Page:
Rich media increased 59% from Q4 of 2002 to nearly 40% of all ads served in Q4 of 2003. Flash accounts for the largest percentage of rich media served and is now nearly 16% of all ads served.
For advertisers using direct response metrics (click-throughs), rich media click-through rates are more than four times higher than those for non-rich media (1.24% as compared to .27%).
Rich media continues to display stronger conversion rates than non-rich media (GIFs and JPEG ads). As compared to non-rich media, it generates higher rates of post-impression activity per impression (1.11% vs. .54% for non-rich media) and post impression sales per those activities of 2.30% vs. 1.47%: Consumers are more likely to take some kind of action after viewing, but not clicking on, a rich media unit and those activities are more likely to result in some kind of a sale.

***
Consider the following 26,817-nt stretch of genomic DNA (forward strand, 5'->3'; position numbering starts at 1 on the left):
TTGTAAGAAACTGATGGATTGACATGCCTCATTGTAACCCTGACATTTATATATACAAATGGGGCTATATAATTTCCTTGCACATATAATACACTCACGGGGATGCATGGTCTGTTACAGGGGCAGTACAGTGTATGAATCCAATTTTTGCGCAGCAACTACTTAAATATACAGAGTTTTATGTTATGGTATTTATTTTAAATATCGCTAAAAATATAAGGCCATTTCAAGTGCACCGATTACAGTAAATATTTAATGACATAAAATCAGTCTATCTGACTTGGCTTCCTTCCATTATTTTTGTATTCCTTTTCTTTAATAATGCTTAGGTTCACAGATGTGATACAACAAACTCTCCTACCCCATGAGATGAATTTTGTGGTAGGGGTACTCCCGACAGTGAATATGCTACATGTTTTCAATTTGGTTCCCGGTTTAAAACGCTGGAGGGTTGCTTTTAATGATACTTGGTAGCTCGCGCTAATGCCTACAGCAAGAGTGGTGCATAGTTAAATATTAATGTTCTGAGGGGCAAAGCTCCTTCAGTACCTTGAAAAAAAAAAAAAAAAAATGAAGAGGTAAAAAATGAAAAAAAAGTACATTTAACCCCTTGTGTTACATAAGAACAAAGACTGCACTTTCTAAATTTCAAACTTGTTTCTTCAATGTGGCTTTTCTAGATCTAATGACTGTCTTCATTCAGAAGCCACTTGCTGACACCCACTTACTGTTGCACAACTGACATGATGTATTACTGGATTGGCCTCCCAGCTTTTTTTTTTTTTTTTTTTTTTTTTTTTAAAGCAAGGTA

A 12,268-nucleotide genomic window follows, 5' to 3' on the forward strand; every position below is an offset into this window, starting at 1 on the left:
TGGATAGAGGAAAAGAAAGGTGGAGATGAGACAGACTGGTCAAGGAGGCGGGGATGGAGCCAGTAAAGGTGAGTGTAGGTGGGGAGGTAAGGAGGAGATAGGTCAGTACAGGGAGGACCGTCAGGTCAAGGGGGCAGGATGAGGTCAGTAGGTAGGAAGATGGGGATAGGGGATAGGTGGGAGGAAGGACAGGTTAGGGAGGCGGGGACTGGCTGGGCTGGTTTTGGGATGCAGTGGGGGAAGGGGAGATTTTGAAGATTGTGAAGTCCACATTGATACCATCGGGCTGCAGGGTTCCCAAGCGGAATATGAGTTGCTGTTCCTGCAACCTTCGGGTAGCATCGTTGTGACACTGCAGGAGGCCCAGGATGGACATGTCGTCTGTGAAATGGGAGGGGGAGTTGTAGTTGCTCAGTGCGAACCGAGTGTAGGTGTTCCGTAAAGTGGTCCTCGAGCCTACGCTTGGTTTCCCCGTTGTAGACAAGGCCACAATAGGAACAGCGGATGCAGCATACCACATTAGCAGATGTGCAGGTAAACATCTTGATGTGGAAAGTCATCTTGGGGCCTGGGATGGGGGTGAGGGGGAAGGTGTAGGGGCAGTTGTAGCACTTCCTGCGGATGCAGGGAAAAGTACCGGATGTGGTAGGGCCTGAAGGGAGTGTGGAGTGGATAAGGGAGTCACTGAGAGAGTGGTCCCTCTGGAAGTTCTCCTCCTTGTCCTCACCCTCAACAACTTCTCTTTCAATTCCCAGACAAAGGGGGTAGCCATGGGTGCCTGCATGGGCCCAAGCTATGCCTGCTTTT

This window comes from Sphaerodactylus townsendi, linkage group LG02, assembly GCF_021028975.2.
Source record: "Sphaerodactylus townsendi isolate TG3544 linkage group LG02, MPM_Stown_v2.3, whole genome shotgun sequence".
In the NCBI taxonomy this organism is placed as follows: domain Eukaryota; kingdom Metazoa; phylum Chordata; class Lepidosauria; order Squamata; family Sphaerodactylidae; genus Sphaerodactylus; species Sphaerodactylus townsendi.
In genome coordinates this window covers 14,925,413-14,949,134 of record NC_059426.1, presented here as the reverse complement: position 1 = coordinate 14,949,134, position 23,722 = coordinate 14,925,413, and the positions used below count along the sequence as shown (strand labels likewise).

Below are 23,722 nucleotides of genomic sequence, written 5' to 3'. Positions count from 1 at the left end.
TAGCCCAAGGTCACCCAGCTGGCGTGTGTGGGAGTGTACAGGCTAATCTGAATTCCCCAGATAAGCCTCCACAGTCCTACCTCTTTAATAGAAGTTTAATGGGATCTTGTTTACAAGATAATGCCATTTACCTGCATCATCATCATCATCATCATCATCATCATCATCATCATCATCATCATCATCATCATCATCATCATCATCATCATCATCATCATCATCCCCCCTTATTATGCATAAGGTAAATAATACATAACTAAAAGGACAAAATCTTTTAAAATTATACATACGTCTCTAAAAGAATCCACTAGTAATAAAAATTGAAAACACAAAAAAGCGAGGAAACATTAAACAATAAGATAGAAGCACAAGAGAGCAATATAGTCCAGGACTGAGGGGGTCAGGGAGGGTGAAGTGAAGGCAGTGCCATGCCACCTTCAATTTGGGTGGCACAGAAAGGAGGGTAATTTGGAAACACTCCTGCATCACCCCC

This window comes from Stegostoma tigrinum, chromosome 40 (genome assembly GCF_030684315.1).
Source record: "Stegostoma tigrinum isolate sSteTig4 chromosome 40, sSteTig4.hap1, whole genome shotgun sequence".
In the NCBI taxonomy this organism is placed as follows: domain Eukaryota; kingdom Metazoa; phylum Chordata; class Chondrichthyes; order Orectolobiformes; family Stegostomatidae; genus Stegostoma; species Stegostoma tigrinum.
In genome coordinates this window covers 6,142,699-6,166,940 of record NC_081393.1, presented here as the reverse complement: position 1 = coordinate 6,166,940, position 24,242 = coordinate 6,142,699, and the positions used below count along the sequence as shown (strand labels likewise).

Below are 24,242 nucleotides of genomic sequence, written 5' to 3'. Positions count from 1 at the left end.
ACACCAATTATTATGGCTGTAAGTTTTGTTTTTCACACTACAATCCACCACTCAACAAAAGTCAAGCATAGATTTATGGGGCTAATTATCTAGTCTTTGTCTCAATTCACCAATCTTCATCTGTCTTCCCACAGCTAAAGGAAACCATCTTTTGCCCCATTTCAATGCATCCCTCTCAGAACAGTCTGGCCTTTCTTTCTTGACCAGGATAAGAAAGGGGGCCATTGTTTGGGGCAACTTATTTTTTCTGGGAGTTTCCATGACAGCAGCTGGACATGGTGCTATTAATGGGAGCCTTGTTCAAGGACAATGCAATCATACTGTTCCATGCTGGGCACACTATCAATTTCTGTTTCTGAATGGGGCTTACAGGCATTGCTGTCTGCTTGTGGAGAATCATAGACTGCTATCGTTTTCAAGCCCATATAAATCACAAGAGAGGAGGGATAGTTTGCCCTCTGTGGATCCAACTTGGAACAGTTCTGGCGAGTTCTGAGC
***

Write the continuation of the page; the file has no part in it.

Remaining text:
When the subset of ads served and tracked purely by advertisers are analyzed, interesting patterns emerge: click-through rates have declined to .40% on average, while view-through rates currently average .75%. View-through rates have increased 42% from Q4 2002, while click-through rates declined 45%. Viewthroughs assess some action observed within 30 days of a consumer viewing an ad (post impression impact). These metrics are part of the larger picture of the effectiveness of online advertising: click-throughs assess immediate response, while view-throughs reflect the latent impact of that online ad.
Average click-through rates for all ads served by both advertisers and publishers declined from .72% in Q4 2002 to .44% which most likely reflects the dramatic growth in volume in Q4: the more ads consumers are exposed to, the lower the response rate.